The little-known muscle group most men are missing from their workouts
When it comes to lifting weights, you probably think you've got it covered
However, you could be forgetting a crucial muscle group. Most men aren't aware they have a pelvic floor, and probably just assume it's a woman's issue.
Don't make this mistake - it's hugely important to strengthen your pelvic floor. It's responsible for a healthy bladder, bowel and functioning of the crown jewels.
A pelvic health expert with Kegel8, Stephanie Taylor told JOE why men should introduce pelvic floor exercises into their fitness regime.
JOE: Most men won't know what their pelvic floor is - can you explain?
Taylor: "Your pelvic floor is a group of muscles which support your bladder and bowel. It wraps around your prostate gland and the inner parts of your penis, stretching from your back passage to your pubic bones.
"Most men don't realise pelvic floor (or Kegel) exercise is important for their health and wellbeing, just as it is for women."
How is the pelvic floor affected by everyday life?
"In regular gym-goers, the muscles can be too tight, resulting in a hypertonic pelvic floor - permanent tightening of the muscles which can lead to severe pain in the rectum, genital area and even the lower back."
What can be gained from training this area?
"Working out your pelvic floor has many benefits which you may not know about.
"Keeping everything down below in the right place, strong pelvic muscles can improve your performance in the bedroom by encouraging more blood flow to the area.
"Another benefit of working your pelvic floor is you’ll help keep embarrassing leaks at bay…or be able to nip them in the bud before they become a serious problem."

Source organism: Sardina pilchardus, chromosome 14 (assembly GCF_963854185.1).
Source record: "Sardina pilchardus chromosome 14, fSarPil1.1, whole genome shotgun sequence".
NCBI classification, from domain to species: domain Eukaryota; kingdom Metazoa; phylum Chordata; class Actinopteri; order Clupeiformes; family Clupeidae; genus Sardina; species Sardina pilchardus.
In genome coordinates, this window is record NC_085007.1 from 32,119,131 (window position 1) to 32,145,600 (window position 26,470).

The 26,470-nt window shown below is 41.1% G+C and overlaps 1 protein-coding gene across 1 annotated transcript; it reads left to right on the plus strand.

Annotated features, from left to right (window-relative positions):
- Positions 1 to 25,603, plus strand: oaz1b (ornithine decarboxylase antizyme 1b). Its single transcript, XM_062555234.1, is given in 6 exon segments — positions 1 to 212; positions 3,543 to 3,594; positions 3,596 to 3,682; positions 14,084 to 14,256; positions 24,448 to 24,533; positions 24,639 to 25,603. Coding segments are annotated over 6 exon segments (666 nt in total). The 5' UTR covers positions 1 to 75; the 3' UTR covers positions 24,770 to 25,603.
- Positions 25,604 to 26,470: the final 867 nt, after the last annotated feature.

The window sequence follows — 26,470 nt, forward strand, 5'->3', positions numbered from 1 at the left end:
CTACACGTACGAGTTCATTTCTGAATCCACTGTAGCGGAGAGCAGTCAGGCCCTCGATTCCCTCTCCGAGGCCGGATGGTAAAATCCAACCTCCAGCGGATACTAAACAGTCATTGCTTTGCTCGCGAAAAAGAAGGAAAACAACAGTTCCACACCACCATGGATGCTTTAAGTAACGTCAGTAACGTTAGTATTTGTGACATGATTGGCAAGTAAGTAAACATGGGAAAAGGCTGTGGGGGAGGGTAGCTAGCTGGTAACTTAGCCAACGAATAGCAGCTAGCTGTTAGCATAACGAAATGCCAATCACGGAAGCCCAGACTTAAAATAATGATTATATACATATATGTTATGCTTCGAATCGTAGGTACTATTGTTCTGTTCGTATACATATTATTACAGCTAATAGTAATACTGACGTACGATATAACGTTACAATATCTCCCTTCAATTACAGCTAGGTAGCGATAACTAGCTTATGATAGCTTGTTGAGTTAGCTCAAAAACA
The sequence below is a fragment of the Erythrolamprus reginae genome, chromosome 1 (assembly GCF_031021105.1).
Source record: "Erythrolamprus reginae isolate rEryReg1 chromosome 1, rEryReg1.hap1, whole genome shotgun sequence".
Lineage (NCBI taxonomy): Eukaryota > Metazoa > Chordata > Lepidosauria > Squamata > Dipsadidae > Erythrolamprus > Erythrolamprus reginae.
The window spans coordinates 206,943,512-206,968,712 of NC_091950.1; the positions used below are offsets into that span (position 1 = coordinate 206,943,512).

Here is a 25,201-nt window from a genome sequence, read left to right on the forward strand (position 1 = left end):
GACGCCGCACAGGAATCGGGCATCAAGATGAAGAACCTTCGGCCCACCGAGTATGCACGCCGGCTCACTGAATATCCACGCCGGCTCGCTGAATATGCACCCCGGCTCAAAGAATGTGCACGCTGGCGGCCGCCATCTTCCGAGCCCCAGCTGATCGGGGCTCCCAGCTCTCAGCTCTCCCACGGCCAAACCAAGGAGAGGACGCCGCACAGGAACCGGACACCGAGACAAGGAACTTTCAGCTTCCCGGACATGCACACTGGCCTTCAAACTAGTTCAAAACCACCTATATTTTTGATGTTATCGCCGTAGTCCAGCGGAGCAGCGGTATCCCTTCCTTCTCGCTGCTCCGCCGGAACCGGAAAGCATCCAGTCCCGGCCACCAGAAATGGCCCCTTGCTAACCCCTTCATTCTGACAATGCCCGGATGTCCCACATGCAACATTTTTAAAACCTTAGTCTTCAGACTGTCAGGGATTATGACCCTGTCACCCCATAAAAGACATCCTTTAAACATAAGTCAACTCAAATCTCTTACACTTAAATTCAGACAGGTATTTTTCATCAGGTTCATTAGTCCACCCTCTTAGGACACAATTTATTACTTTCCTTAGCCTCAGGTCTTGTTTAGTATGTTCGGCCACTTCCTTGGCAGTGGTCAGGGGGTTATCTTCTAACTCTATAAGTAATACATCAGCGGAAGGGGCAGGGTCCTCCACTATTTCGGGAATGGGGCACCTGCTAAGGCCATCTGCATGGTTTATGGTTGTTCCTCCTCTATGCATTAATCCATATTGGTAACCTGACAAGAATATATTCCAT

How can pelvic floor exercises be implemented into a workout plan?
"The good news for those with a packed workout schedule is pelvic floor exercises are quick and easy to incorporate into your daily routine.
"First, you need to locate your pelvic floor to develop a mind-muscle connection."
Arnold Schwarzenegger was a huge proponent of this in helping him recruit maximum muscle fibres - and it's no different with this kind of exercise, Taylor says.
"Clench the muscles around your back passage as if you’re holding in wind. Next, tighten the muscles around the urethra, as if you were trying to stop urinating. Voila, these are your pelvic floor muscles."
The NHS suggest these following form tips for training your pelvic floor:
- Close up the muscles around your back passage, as if you are trying to stop passing wind
- Make sure that you do not contract your buttock muscles while you do this
- Now close and draw up the muscles around your urethra, as though you are trying to stop the flow of urine
- Try not to hold your breath and breathe normally
- Pull upwards and count how long you can hold the squeeze
- If you can hold for a count of 10, relax for a count of 10
- Repeat this until you feel tired
- Over time you should be able to increase the length of time you can hold for.
How can you progress on this exercise?
"Start with ten reps and gradually increase as you get stronger, in the same way you would do for other muscles.
"Manual exercises are a great way to start strengthen your pelvic floor. However, the average person is only able to recruit 40 percent of their pelvic floor muscles in this way. Using an electronic pelvic toner can reach 90 percent by sending small, painless electrical currents directly to the muscles, contracting and releasing them for you."
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